The Nameless Castle eBook

Mór Jókai
This eBook from the Gutenberg Project consists of approximately 252 pages of information about The Nameless Castle.

“What?  Well, that is an event!” exclaimed the doctor, hurriedly thrusting his arms into the sleeves of his coat.  “Is the count with her?”

“No; the groom accompanied her.”

These magic words, “the veiled lady,” had more influence on the doctor than any imaginable number of ducats.

At last he was to behold the mythological appearance—­yes, and even hear her voice!

“Show her ladyship into the guest-chamber, and take a lamp in there,” he ordered, following quickly, after he had adjusted his cravat in front of the looking-glass.

Then she stood before him—­the mysterious woman.  Her face was veiled as usual.  Behind her stood the groom, with whose appearance every child in the village was familiar.

“Herr Doctor,” stammered the young girl, so faintly that it was difficult to tell whether it was the voice of a child, a young or an old woman, “I beg that you will come with me at once to the castle; the gentleman is very seriously ill.”

“Certainly; I am delighted!—­that is, I am not delighted to hear of the worshipful gentleman’s illness, but glad that I am fortunate enough to be of service to him.  I shall be ready in a few moments.”

“Oh, pray make haste.”

“The carriage will take us to the castle in five minutes, your ladyship.”

“But we did not come in a carriage; we walked.”

Only now the doctor noticed that the lady’s gown was thickly spattered with mud.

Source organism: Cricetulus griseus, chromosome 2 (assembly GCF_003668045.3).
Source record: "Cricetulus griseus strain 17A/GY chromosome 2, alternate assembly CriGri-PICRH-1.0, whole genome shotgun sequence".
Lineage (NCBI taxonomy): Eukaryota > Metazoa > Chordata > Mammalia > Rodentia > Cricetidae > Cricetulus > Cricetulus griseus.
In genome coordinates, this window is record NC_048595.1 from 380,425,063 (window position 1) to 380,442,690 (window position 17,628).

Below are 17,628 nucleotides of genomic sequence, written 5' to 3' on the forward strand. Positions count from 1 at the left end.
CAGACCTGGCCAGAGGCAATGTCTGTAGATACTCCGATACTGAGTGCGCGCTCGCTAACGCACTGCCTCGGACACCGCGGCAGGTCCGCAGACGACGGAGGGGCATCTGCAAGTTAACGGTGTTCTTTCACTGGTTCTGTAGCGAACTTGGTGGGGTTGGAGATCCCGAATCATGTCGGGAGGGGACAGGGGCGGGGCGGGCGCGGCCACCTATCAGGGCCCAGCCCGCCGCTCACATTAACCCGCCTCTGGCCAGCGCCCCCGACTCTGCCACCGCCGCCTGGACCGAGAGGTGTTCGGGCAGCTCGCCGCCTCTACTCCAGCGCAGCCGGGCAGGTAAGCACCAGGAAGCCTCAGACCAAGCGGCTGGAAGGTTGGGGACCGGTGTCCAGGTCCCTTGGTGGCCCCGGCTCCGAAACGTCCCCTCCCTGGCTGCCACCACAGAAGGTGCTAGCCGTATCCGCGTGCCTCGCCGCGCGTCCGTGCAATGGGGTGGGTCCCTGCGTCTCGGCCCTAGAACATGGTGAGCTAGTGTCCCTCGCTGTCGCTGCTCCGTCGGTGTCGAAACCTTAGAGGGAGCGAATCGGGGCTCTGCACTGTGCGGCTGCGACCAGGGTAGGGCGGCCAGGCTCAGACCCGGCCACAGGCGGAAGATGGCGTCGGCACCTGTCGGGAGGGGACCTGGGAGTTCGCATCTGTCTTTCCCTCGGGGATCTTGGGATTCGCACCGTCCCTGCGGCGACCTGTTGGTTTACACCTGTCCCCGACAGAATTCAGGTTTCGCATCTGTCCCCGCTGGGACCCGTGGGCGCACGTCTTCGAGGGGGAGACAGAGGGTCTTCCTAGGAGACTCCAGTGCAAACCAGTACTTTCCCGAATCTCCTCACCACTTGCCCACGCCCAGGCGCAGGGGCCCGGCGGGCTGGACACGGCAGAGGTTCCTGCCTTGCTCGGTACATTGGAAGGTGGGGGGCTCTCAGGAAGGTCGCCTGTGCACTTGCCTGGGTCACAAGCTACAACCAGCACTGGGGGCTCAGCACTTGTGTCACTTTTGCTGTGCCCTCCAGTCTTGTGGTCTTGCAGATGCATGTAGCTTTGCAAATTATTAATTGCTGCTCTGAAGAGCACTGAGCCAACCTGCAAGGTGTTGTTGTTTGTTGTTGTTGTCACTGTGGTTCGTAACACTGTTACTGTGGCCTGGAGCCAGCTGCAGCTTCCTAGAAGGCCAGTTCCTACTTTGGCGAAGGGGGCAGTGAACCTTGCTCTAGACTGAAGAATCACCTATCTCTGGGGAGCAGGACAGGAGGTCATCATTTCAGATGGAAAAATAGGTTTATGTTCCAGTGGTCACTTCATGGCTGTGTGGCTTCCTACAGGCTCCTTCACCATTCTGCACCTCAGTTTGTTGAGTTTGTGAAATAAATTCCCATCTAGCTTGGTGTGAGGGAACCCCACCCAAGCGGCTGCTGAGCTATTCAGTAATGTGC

“What?  Came on foot in such weather—­all the way from the Nameless Castle? and your ladyship has a carriage and horses?”

“Cannot you come with us on foot, Herr Doctor?”

“I should like very much to accompany your ladyship; but really, I have rheumatismus acutus in my foot, and were I to get wet I should certainly have an ischias.”

Marie lifted her clasped hands in despair to her lips, but the beseeching expression on her face was hidden by the heavy veil.  Could the doctor have seen the tearful eyes, the trembling lips!

Seeing that her voiceless petition was in vain, Marie drew from her bosom a silken purse, and emptied the contents, gold, silver, and copper coins, on the table.

“Here,” she exclaimed proudly.  “I have much more money like this, and will reward you richly if you will come with me.”

The doctor was amazed.  There on the table lay more gold than the whole county could have mustered in these days of paper notes.  Truly these people were not to be despised.

“If only it did not rain so heavily—­”

“I will let you take my umbrella.”

“Thanks, your ladyship; I have one of my own.”

“Then let us start at once.”

“But my foot—­it pains dreadfully.”

“We can easily arrange that.  Henry, here, is a very strong man; he will take you on his shoulders, and bring you back from the castle in the carriage.”

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Project Gutenberg
The Nameless Castle from Project Gutenberg. Public domain.
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